Grand Tour is the twelfth full-length studio release from beloved British progressive rock act Big Big Train, and comes hot on the heels of 2017's well received Grimspound and The Second Brightest Star. Filled with lengthy tracks and the band's penchant for mixing charming folk, pop, and '70s inspired prog-rock, Grand Tour features nine new songs, performed by the current line-up:
Nick D'Virgilio - drums, percussion, backing vocals, co-lead vocals on "Theodora in Green and Gold", additional keyboards, guitars
Dave Gregory - 6-string and 12-string guitars
Rachel Hall - violin, backing vocals
David Longdon - lead vocals, flute, additional keyboards, guitars
Danny Manners - keyboards
Rikard Sj√∂blom -6-string and 12-string guitars, keyboards, backing vocals
Greg Spawton - bass guitar, bass pedals, additional 12-string guitars
The album kicks off with the moody "Novum Organum", which quickly flows into the bright, melodic "Alive", subtle Yes & Genesis flavors seeping through the arrangement, with plenty of endearing vocal harmonies to be found every step of the way. "The Florentine" is the first of the many epic tracks, ripe with assorted textures, moods, and colors, Hall's violin lovely, Manners' keyboards ever searching, layers of acoustic & electric guitars, and loads of engaging vocal melodies. The epic "Roman Stone" clocks in at just over 13-minutes, a lush, melodic track that contains all the elements that makes Big Big Train such an endearing act to listen to, the violin weeping, the Peter Gabriel-styled vocals of Longdon passionate, the guitars lovely, and the keyboards ever so soothing. A lovely tune. "Pantheon" follows, an instrumental rich with dramatic keyboard sounds, punchy bass, Nick's intricate drumming, and tasty electric guitars. Gregory's fuzzy lead guitar lines, more violin and piano permeate the lush "Theodora in Green and Gold", while the 14+ minute "Ariel" is a moody yet majestic piece, piano, violin, and guitars perfectly interwoven around gorgeous vocal melodies. It's easily one of the albums highlight, Big Big Train reaching for and achieving glorious heights. They follow that up with another 14-minute tour-de-force, "Voyager", another track packed with violin, piano, synths, and pastoral guitar patterns, Longdon's vocals dripping with emotion, and the album closes with the more upbeat "Homesong", D'Virgillio's tricky drum fills and lots of tasty Gregory electric guitar lines snaking through the arrangement, building up to a symphonic climax seeping with Mellotron and brass.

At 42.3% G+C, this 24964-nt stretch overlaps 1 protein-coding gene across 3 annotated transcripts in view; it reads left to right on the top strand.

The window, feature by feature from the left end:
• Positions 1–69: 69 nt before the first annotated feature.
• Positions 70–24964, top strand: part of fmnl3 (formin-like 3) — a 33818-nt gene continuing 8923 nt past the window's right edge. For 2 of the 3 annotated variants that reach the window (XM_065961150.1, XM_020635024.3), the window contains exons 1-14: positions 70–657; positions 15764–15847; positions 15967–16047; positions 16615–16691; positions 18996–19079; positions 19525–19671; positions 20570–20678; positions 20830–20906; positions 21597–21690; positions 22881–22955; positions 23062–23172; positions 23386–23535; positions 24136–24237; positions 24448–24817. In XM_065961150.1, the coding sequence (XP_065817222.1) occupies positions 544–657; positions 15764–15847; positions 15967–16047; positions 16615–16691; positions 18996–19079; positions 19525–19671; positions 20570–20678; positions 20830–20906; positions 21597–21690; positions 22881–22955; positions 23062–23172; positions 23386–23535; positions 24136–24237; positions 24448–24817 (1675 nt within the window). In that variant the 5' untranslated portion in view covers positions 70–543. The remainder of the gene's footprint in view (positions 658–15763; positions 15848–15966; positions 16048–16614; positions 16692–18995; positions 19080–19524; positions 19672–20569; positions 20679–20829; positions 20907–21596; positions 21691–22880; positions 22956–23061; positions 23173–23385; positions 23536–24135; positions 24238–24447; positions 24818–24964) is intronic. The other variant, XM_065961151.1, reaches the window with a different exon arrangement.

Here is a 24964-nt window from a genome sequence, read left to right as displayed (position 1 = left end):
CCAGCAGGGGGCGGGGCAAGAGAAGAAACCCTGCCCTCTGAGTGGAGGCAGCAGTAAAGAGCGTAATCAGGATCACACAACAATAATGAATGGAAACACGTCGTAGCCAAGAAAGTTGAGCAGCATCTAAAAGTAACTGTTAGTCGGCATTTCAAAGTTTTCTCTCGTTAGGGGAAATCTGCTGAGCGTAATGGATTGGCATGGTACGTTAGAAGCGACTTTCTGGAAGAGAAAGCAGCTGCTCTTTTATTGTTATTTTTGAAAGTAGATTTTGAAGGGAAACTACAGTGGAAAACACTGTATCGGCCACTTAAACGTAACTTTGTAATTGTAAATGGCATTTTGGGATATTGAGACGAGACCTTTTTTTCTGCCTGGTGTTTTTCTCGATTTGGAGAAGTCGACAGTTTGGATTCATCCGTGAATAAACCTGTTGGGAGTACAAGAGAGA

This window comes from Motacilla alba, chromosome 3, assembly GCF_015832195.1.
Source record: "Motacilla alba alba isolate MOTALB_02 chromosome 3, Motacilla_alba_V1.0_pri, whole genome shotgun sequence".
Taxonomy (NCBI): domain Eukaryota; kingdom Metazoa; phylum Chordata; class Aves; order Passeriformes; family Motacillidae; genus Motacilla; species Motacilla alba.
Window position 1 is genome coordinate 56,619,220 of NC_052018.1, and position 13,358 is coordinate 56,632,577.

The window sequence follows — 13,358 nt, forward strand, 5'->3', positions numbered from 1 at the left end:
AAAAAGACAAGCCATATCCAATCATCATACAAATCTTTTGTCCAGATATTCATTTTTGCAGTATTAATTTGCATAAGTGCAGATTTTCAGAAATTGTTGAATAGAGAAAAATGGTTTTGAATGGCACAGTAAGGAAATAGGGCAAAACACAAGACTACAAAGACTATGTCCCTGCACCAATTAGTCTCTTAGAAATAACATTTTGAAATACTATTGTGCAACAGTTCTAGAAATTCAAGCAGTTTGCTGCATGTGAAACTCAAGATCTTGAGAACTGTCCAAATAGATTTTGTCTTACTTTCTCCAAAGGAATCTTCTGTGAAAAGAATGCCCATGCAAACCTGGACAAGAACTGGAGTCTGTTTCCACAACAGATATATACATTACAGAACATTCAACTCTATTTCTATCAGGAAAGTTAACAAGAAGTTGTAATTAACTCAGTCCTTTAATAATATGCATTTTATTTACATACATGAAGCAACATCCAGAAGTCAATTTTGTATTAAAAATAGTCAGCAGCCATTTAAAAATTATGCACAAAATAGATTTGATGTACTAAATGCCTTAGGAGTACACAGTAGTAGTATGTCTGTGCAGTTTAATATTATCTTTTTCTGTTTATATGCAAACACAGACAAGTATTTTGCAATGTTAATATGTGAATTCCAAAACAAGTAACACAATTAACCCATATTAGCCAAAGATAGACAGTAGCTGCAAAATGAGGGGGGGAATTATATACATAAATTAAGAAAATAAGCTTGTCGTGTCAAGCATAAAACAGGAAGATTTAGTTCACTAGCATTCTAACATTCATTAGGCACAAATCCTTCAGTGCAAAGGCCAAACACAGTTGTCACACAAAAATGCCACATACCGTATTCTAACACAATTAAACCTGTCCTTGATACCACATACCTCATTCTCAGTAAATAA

All in all, Grand Tour is a stunningly beautiful album from Big Big Train. While they may lack the bombast and rock firepower of some of their contemporaries, their music doesn't really need it, the subtle yet dense musical arrangements and rich vocal passages more than satisfy time and time again. Gorgeous stuff all around from a band that just keeps getting better and better, now nearly 30 years into their existence.
Novum Organum 02:33
The Florentine 08:14
Roman Stone 13:33
Theodora in Green and Gold 05:38